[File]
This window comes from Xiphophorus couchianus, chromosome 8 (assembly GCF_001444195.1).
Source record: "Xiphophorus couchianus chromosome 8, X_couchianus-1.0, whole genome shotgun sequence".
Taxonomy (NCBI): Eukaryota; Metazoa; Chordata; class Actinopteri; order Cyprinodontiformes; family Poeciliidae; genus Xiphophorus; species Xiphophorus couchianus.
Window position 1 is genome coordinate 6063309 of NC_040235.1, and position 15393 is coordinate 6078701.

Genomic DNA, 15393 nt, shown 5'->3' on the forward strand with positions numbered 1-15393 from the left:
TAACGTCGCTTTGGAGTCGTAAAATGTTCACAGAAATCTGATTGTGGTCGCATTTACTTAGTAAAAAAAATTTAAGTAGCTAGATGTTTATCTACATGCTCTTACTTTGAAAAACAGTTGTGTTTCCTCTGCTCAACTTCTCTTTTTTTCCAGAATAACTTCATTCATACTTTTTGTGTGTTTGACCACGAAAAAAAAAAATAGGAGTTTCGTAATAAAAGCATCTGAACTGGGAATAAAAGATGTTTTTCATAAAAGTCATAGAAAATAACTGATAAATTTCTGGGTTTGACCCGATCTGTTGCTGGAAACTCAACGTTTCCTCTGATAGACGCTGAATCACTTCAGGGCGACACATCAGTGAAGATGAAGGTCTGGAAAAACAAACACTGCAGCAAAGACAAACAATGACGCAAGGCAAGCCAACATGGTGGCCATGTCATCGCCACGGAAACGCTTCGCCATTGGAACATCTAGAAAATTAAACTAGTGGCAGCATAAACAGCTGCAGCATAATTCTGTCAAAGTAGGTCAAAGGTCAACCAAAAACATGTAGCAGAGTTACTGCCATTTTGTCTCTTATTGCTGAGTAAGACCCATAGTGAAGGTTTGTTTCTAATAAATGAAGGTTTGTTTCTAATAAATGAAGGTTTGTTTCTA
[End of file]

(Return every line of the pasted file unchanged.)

This window comes from Xiphophorus couchianus, chromosome 8 (assembly GCF_001444195.1).
Source record: "Xiphophorus couchianus chromosome 8, X_couchianus-1.0, whole genome shotgun sequence".
Taxonomy (NCBI): Eukaryota; Metazoa; Chordata; class Actinopteri; order Cyprinodontiformes; family Poeciliidae; genus Xiphophorus; species Xiphophorus couchianus.
Window position 1 is genome coordinate 6063309 of NC_040235.1, and position 15393 is coordinate 6078701.

Genomic DNA, 15393 nt, shown 5'->3' on the forward strand with positions numbered 1-15393 from the left:
TAACGTCGCTTTGGAGTCGTAAAATGTTCACAGAAATCTGATTGTGGTCGCATTTACTTAGTAAAAAAAATTTAAGTAGCTAGATGTTTATCTACATGCTCTTACTTTGAAAAACAGTTGTGTTTCCTCTGCTCAACTTCTCTTTTTTTCCAGAATAACTTCATTCATACTTTTTGTGTGTTTGACCACGAAAAAAAAAAATAGGAGTTTCGTAATAAAAGCATCTGAACTGGGAATAAAAGATGTTTTTCATAAAAGTCATAGAAAATAACTGATAAATTTCTGGGTTTGACCCGATCTGTTGCTGGAAACTCAACGTTTCCTCTGATAGACGCTGAATCACTTCAGGGCGACACATCAGTGAAGATGAAGGTCTGGAAAAACAAACACTGCAGCAAAGACAAACAATGACGCAAGGCAAGCCAACATGGTGGCCATGTCATCGCCACGGAAACGCTTCGCCATTGGAACATCTAGAAAATTAAACTAGTGGCAGCATAAACAGCTGCAGCATAATTCTGTCAAAGTAGGTCAAAGGTCAACCAAAAACATGTAGCAGAGTTACTGCCATTTTGTCTCTTATTGCTGAGTAAGACCCATAGTGAAGGTTTGTTTCTAATAAATGAAGGTTTGTTTCTAATAAATGAAGGTTTGTTTCTA